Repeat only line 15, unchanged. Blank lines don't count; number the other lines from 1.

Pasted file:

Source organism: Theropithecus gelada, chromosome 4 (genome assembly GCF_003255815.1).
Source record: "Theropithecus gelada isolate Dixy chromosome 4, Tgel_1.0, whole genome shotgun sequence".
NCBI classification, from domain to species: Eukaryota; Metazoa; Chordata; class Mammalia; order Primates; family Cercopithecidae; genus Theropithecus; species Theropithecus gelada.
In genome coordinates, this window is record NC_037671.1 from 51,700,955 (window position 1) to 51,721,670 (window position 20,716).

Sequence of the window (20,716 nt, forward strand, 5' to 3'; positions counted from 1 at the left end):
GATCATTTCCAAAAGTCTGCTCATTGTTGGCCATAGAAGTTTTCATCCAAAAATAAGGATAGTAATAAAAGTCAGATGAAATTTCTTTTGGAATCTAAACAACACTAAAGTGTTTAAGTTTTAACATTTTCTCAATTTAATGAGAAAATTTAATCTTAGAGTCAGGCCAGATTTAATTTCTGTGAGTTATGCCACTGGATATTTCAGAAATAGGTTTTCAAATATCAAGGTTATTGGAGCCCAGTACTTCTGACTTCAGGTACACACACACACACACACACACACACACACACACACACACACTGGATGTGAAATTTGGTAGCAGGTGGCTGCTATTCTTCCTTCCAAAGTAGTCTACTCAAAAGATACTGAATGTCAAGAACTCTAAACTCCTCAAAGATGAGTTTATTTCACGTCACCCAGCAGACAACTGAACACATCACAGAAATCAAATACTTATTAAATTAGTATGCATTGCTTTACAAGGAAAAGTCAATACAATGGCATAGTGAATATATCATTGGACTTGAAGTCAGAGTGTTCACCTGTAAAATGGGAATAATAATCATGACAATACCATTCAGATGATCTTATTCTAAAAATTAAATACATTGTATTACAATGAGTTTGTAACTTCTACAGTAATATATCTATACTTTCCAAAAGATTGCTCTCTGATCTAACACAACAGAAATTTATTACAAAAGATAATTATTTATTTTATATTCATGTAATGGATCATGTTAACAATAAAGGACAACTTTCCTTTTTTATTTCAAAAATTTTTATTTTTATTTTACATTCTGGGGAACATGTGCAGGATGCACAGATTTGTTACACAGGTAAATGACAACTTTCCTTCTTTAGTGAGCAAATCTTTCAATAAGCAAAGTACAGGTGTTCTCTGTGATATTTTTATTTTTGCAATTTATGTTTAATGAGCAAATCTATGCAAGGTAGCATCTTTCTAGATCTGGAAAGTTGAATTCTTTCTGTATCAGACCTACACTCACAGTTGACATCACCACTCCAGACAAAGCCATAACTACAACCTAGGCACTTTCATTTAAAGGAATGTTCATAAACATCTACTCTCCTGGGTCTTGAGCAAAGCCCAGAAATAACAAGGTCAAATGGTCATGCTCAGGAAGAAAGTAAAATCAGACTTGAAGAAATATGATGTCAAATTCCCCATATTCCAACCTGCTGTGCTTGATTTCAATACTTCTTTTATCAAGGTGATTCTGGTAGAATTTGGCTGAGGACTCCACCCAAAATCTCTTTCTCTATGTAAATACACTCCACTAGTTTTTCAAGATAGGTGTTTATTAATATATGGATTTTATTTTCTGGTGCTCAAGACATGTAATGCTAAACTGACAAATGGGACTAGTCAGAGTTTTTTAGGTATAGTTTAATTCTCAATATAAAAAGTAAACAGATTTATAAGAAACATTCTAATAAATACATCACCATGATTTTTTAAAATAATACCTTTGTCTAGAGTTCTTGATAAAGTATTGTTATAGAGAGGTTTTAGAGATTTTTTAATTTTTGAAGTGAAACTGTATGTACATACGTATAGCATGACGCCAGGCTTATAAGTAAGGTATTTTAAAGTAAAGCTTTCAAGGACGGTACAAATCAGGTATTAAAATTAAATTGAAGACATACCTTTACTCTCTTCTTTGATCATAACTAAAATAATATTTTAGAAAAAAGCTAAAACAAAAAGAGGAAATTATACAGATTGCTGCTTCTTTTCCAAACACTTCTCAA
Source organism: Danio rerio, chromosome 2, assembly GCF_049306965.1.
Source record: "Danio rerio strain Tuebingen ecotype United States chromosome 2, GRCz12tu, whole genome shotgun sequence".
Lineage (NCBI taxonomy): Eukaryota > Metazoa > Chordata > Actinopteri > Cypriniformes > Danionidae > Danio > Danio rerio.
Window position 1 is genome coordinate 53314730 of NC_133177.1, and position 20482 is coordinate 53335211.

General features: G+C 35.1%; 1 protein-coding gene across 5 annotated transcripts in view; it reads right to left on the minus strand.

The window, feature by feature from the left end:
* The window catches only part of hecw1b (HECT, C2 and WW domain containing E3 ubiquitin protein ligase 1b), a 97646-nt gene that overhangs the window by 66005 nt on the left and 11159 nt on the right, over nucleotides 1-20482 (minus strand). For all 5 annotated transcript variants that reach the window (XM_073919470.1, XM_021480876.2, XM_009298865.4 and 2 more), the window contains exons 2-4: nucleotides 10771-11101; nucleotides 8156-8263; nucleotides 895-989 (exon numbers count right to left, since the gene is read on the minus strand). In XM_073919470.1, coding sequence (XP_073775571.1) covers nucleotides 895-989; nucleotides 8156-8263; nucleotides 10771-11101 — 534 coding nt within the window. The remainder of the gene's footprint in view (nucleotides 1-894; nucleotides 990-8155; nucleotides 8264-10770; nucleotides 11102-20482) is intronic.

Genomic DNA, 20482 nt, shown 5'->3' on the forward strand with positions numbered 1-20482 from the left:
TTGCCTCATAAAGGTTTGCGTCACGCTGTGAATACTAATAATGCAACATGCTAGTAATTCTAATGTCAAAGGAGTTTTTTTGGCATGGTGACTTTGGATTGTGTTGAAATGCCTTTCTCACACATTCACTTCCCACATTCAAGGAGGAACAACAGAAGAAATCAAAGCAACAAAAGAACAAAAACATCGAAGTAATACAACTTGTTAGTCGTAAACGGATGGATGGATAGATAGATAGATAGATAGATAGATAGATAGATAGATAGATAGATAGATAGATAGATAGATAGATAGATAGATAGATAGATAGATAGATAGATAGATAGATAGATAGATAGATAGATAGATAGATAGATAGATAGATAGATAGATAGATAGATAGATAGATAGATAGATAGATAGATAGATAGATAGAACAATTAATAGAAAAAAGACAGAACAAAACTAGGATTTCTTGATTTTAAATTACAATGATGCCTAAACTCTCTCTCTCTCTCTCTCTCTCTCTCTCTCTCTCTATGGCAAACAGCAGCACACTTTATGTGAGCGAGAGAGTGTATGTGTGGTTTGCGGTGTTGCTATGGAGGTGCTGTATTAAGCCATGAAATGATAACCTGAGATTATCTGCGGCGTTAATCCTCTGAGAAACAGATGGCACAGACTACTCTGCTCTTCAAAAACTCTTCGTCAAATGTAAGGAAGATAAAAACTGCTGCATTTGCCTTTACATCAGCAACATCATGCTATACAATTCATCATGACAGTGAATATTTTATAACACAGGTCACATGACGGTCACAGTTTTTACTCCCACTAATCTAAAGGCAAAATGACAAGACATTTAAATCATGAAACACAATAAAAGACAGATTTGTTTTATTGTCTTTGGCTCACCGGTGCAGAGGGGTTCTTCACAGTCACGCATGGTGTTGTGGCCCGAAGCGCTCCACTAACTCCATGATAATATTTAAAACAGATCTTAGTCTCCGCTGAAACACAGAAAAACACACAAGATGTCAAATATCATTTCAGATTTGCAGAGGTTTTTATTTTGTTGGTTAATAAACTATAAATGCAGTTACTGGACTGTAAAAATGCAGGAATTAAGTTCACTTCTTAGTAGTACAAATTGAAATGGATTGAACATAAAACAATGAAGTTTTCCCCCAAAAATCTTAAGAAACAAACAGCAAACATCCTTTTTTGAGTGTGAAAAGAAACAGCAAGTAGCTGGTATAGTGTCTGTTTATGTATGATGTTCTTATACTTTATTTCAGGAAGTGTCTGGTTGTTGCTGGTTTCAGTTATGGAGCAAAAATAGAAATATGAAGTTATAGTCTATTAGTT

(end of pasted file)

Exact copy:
TTGCCTCATAAAGGTTTGCGTCACGCTGTGAATACTAATAATGCAACATGCTAGTAATTCTAATGTCAAAGGAGTTTTTTTGGCATGGTGACTTTGGATTGTGTTGAAATGCCTTTCTCACACATTCACTTCCCACATTCAAGGAGGAACAACAGAAGAAATCAAAGCAACAAAAGAACAAAAACATCGAAGTAATACAACTTGTTAGTCGTAAACGGATGGATGGATAGATAGATAGATAGATAGATAGATAGATAGATAGATAGATAGATAGATAGATAGATAGATAGATAGATAGATAGATAGATAGATAGATAGATAGATAGATAGATAGATAGATAGATAGATAGATAGATAGATAGATAGATAGATAGATAGATAGATAGATAGATAGATAGATAGATAGATAGATAGAACAATTAATAGAAAAAAGACAGAACAAAACTAGGATTTCTTGATTTTAAATTACAATGATGCCTAAACTCTCTCTCTCTCTCTCTCTCTCTCTCTCTCTCTCTATGGCAAACAGCAGCACACTTTATGTGAGCGAGAGAGTGTATGTGTGGTTTGCGGTGTTGCTATGGAGGTGCTGTATTAAGCCATGAAATGATAACCTGAGATTATCTGCGGCGTTAATCCTCTGAGAAACAGATGGCACAGACTACTCTGCTCTTCAAAAACTCTTCGTCAAATGTAAGGAAGATAAAAACTGCTGCATTTGCCTTTACATCAGCAACATCATGCTATACAATTCATCATGACAGTGAATATTTTATAACACAGGTCACATGACGGTCACAGTTTTTACTCCCACTAATCTAAAGGCAAAATGACAAGACATTTAAATCATGAAACACAATAAAAGACAGATTTGTTTTATTGTCTTTGGCTCACCGGTGCAGAGGGGTTCTTCACAGTCACGCATGGTGTTGTGGCCCGAAGCGCTCCACTAACTCCATGATAATATTTAAAACAGATCTTAGTCTCCGCTGAAACACAGAAAAACACACAAGATGTCAAATATCATTTCAGATTTGCAGAGGTTTTTATTTTGTTGGTTAATAAACTATAAATGCAGTTACTGGACTGTAAAAATGCAGGAATTAAGTTCACTTCTTAGTAGTACAAATTGAAATGGATTGAACATAAAACAATGAAGTTTTCCCCCAAAAATCTTAAGAAACAAACAGCAAACATCCTTTTTTGAGTGTGAAAAGAAACAGCAAGTAGCTGGTATAGTGTCTGTTTATGTATGATGTTCTTATACTTTATTTCAGGAAGTGTCTGGTTGTTGCTGGTTTCAGTTATGGAGCAAAAATAGAAATATGAAGTTATAGTCTATTAGTT